Pictured: Far left, Fatimoh Fagade-Oyedele receives her white coat from Vice Dean for Medical Education Richard Baker, M.D. Above right is Obinna Onyeukwu; middle right, Dean Jack D. Sobel greets the new students and their families; bottom right from left, Peter LeWitt, M.D., student Tessa LeWitt and Janice Eisenstadt, D.O. (More photos available here).
The road may have been winding, and the adventure longer than he initially hoped, but starting medical school as a member of the Wayne State University School of Medicine's Class of 2021 is the perfect end game for Obinna Onyeukwu.
"This is monumental. It has been a long journey," he said.
Onyeukwu grew up on Chicago's north side, the son of Nigerian immigrants. As a child, he mainly focused on sports and less on school, he admitted. He entered the University of Illinois at Champagne as an undergraduate with culture shock, transitioning from a parochial high school with a graduating class of 55 to lecture halls filled with up to 400 people. Someone suggested that perhaps he wasn't cut out for a future in medicine. He graduated in 2011, then earned a master's degree at Tennessee State University, worked as a mental health technician, then was accepted into a post-baccalaureate program at another Illinois university. In between, he studied for and took the MCAT. Three times.
"The timing is right. I got into medical school when I was ready," he said.
At the Wayne State University School of Medicine's annual White Coat Ceremony on July 28, he received an important physical symbol of his chosen path - a short white coat emblazoned with a WSU School of Medicine patch, indicating that he and his 289 colleagues are now medical students. The ceremony was held inside the Max M. Fisher Music Center and Orchestra Hall in Detroit, following two weeks of orientation for the 151 women and 139 men who make up the Class of 2021.
"This will be the best four years of your life," said School of Medicine Dean and Distinguished Professor Jack D. Sobel, M.D., addressing the incoming class. "No profession will offer you this great opportunity to find fulfillment and satisfaction. It is up to us as physicians to look after the vulnerable. This school is different. We have an urban mission dedicated to the residents of this community."
Tessa LeWitt's mother and father, both physicians, knew she would pursue medicine before she did.
"Tessa is a people person. That's why we knew she would be a doctor soon enough," said Peter LeWitt, M.D., a WSU Professor of Neurology who practices with Henry Ford Health System. Tessa's mother, Janice Eisenstadt, D.O., is an infectious disease specialist and clinical pathologist who completed her residency and fellowship at WSU.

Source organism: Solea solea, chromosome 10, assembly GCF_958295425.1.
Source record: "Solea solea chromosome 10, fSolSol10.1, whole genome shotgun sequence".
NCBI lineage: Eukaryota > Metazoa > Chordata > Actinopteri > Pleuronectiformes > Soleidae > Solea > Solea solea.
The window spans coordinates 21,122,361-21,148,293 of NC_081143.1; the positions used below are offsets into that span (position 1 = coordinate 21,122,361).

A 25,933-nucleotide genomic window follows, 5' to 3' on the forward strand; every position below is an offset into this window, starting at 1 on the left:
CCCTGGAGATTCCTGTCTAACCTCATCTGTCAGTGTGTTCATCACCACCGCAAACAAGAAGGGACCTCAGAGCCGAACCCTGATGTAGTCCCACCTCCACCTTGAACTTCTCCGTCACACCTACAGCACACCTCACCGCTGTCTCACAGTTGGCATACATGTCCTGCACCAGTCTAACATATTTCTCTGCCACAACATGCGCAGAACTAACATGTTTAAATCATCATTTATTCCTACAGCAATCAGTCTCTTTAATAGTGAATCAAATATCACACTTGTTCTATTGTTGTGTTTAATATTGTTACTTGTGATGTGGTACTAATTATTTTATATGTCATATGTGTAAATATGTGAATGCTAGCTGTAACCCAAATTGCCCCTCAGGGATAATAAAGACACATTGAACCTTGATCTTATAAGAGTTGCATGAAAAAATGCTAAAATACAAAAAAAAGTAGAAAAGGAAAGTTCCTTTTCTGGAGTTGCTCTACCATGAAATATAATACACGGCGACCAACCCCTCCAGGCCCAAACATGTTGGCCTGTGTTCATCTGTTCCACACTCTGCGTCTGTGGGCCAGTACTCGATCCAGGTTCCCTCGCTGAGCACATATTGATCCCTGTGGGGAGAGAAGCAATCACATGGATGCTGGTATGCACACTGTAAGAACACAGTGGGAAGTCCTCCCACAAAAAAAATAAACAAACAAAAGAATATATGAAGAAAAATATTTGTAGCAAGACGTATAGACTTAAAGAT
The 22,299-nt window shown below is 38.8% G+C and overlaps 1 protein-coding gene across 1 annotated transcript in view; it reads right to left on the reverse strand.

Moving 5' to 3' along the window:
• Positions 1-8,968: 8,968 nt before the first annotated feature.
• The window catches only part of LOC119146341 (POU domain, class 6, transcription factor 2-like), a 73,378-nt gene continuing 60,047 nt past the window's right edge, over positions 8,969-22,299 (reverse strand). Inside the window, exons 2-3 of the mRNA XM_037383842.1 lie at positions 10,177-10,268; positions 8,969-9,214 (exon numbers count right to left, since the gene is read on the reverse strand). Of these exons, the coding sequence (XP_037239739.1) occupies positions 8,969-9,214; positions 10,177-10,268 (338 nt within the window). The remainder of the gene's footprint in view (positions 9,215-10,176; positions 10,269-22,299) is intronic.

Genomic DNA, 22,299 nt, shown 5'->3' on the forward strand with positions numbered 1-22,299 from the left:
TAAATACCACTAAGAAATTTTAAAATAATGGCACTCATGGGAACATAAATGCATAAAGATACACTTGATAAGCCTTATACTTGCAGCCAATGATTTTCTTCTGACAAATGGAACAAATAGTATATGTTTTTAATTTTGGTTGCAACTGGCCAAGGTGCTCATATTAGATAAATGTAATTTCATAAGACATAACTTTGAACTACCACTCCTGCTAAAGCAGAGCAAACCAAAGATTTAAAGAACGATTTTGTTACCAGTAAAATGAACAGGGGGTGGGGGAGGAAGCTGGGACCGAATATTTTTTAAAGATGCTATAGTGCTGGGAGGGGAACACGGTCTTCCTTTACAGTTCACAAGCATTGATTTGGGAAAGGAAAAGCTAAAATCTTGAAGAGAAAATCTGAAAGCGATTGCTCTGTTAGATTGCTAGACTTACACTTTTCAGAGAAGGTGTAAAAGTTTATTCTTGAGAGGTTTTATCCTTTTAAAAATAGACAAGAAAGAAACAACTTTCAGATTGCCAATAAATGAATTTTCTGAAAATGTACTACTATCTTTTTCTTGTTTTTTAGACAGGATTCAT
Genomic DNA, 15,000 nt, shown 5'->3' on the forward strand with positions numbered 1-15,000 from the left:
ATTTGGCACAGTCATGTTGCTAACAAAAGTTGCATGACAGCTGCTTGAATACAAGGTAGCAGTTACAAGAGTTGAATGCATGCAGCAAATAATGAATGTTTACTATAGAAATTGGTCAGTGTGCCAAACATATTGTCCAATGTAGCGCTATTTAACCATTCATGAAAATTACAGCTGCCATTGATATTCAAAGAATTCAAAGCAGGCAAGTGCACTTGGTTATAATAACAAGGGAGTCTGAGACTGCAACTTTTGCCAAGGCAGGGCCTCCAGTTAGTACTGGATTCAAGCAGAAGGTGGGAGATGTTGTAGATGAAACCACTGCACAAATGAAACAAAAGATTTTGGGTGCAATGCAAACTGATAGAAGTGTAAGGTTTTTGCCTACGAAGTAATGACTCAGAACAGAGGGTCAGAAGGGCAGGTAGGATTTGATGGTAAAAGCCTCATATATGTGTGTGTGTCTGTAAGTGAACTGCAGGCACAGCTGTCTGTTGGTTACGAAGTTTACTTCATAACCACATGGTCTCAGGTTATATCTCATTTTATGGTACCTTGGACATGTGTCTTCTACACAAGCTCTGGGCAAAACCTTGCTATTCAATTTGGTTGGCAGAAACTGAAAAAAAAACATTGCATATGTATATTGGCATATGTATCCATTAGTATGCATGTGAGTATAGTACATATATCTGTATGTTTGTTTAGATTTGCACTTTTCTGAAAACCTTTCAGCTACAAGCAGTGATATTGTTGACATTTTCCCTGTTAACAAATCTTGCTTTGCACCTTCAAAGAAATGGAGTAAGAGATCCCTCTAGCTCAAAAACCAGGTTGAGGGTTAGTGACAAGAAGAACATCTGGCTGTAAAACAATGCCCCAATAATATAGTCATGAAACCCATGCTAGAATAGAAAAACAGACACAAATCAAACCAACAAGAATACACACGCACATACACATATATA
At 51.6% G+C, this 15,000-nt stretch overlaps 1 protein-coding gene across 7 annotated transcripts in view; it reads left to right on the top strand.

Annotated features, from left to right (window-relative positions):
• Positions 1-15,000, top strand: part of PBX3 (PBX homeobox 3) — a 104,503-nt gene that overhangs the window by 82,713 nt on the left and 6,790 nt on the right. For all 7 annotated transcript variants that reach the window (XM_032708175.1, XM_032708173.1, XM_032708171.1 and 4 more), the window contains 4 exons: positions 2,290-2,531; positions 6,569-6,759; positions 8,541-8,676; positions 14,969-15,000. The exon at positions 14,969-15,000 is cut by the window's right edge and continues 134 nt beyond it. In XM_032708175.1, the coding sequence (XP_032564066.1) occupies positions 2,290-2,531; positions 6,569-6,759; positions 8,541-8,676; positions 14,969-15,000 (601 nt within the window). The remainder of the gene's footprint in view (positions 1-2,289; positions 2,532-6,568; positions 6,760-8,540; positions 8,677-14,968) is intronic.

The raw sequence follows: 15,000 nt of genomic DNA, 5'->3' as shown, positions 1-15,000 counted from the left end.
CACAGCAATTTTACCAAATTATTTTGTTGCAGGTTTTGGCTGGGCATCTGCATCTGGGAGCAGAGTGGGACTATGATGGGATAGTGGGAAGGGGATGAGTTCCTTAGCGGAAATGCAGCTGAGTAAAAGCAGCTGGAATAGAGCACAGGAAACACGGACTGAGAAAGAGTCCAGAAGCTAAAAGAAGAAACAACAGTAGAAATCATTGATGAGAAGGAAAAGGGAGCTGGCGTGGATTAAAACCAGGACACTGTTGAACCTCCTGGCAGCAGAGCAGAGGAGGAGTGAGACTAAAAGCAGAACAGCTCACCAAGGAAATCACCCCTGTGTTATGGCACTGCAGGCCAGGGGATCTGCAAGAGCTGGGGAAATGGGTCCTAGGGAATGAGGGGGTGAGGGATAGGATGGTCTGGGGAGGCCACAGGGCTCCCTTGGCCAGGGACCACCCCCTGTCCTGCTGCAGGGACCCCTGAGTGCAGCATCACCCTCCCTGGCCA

"It is definitely a culmination of a lot of hard work, and there has been a lot coming into this. I'm a little nervous, of course," Tessa LeWitt said.
Like many of her new colleagues, Fatimoh Fagade-Oyedele knew in elementary school that she wanted to be a doctor. "Today is a very big deal for me because I have been trying to get here since I was 8 years old," she said.
Fagade-Oyedele was born in Nigeria, and moved to Inkster, Mich., at age 10. Her mother died after they moved. Then, a younger sister had a child. She had to focus less on getting to medical school and more caring for family. She is the first in her family to attend college. She received her undergraduate degree from WSU.
Her classmates, Akhila Nerusu and Manasi Mahajan, also graduated from WSU, in May. The friends met as undergraduates who wanted to attend medical school at their alma mater.
"I'm very glad with the way things turned out," Mahajan said. "It feels surreal to finally start studying what we have wanted to study for such a long time."
During the ceremony, Associate Dean for Admissions Kevin Sprague, M.D., '80, read each student's name as they took the orchestra stage, while Vice Dean for Medical Education Richard Baker, M.D.; Assistant Dean of Student Affairs Margit Chadwell, M.D.; or a physician parent, grandparent, aunt or uncle, sibling or mentor, cloaked them in the hip-length white coat. They also received a handshake and lapel pins from Dean Sobel. New this year, Medical Alumni Association President Brenda Moskovitz, M.D. '83, gave them a card with the name of an individual or organization that generously sponsored their white coat.
The White Coat Ceremony is an international tradition started by the Arnold P. Gold Foundation in 1993 to remind incoming medical students to practice humanistic patient-centered medical care. Events like WSU's ceremony are held at the beginning of the academic year at 97 percent of medical schools accredited by the Association of American Medical Colleges in the United States, as well as Canada and 13 other countries.
"This is a journey of self-discovery. When you put on this coat, you are no longer a student. You are a student doctor," said Paul Thomas, M.D. '13, the ceremony's keynote speaker, Family Medicine physician and owner of Plum Health, a membership-based direct primary care clinic in Detroit. Dr. Thomas received the Gold Humanism Award from the WSU chapter of the Arnold P. Gold Foundation's Gold Humanism Honor Society.
"The people around you are beginning to see the physician you will become. There is no better place to go than Wayne State University," he said.
Classes begin July 31.